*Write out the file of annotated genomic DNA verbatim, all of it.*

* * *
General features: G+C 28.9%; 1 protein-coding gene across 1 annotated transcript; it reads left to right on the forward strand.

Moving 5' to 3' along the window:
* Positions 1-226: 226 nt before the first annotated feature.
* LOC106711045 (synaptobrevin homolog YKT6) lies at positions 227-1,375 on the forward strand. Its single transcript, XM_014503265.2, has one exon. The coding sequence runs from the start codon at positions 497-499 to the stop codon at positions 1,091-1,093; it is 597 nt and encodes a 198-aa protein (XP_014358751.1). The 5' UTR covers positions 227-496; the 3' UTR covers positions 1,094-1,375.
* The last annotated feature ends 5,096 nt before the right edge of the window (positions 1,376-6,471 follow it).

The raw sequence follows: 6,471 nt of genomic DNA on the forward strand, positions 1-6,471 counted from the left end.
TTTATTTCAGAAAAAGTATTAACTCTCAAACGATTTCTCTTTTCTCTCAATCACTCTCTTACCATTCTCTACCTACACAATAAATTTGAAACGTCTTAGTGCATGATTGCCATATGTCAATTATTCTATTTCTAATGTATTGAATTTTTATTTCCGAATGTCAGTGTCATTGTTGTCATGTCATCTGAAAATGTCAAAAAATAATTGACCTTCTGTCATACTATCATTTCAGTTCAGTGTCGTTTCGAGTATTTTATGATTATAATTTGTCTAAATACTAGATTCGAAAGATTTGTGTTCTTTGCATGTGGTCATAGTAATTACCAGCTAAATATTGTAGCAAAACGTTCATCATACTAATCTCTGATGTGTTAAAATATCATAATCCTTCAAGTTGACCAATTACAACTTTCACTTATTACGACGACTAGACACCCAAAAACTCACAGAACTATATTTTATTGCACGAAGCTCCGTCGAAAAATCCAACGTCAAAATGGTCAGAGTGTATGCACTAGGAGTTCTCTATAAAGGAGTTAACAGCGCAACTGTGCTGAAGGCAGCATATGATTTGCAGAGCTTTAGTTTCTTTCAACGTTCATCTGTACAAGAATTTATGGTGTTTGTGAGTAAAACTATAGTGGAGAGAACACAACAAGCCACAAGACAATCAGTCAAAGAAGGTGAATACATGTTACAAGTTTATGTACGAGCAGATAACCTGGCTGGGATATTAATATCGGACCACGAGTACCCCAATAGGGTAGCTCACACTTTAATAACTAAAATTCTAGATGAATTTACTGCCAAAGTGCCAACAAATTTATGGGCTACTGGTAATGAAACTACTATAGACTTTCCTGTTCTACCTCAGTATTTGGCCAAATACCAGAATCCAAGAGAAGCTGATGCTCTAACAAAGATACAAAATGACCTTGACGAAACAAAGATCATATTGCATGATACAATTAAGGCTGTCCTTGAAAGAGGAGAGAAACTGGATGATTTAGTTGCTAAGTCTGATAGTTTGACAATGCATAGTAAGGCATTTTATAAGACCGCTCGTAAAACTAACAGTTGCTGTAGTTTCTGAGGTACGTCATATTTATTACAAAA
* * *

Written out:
General features: G+C 28.9%; 1 protein-coding gene across 1 annotated transcript; it reads left to right on the forward strand.

Moving 5' to 3' along the window:
* Positions 1-226: 226 nt before the first annotated feature.
* LOC106711045 (synaptobrevin homolog YKT6) lies at positions 227-1,375 on the forward strand. Its single transcript, XM_014503265.2, has one exon. The coding sequence runs from the start codon at positions 497-499 to the stop codon at positions 1,091-1,093; it is 597 nt and encodes a 198-aa protein (XP_014358751.1). The 5' UTR covers positions 227-496; the 3' UTR covers positions 1,094-1,375.
* The last annotated feature ends 5,096 nt before the right edge of the window (positions 1,376-6,471 follow it).

The raw sequence follows: 6,471 nt of genomic DNA on the forward strand, positions 1-6,471 counted from the left end.
TTTATTTCAGAAAAAGTATTAACTCTCAAACGATTTCTCTTTTCTCTCAATCACTCTCTTACCATTCTCTACCTACACAATAAATTTGAAACGTCTTAGTGCATGATTGCCATATGTCAATTATTCTATTTCTAATGTATTGAATTTTTATTTCCGAATGTCAGTGTCATTGTTGTCATGTCATCTGAAAATGTCAAAAAATAATTGACCTTCTGTCATACTATCATTTCAGTTCAGTGTCGTTTCGAGTATTTTATGATTATAATTTGTCTAAATACTAGATTCGAAAGATTTGTGTTCTTTGCATGTGGTCATAGTAATTACCAGCTAAATATTGTAGCAAAACGTTCATCATACTAATCTCTGATGTGTTAAAATATCATAATCCTTCAAGTTGACCAATTACAACTTTCACTTATTACGACGACTAGACACCCAAAAACTCACAGAACTATATTTTATTGCACGAAGCTCCGTCGAAAAATCCAACGTCAAAATGGTCAGAGTGTATGCACTAGGAGTTCTCTATAAAGGAGTTAACAGCGCAACTGTGCTGAAGGCAGCATATGATTTGCAGAGCTTTAGTTTCTTTCAACGTTCATCTGTACAAGAATTTATGGTGTTTGTGAGTAAAACTATAGTGGAGAGAACACAACAAGCCACAAGACAATCAGTCAAAGAAGGTGAATACATGTTACAAGTTTATGTACGAGCAGATAACCTGGCTGGGATATTAATATCGGACCACGAGTACCCCAATAGGGTAGCTCACACTTTAATAACTAAAATTCTAGATGAATTTACTGCCAAAGTGCCAACAAATTTATGGGCTACTGGTAATGAAACTACTATAGACTTTCCTGTTCTACCTCAGTATTTGGCCAAATACCAGAATCCAAGAGAAGCTGATGCTCTAACAAAGATACAAAATGACCTTGACGAAACAAAGATCATATTGCATGATACAATTAAGGCTGTCCTTGAAAGAGGAGAGAAACTGGATGATTTAGTTGCTAAGTCTGATAGTTTGACAATGCATAGTAAGGCATTTTATAAGACCGCTCGTAAAACTAACAGTTGCTGTAGTTTCTGAGGTACGTCATATTTATTACAAAA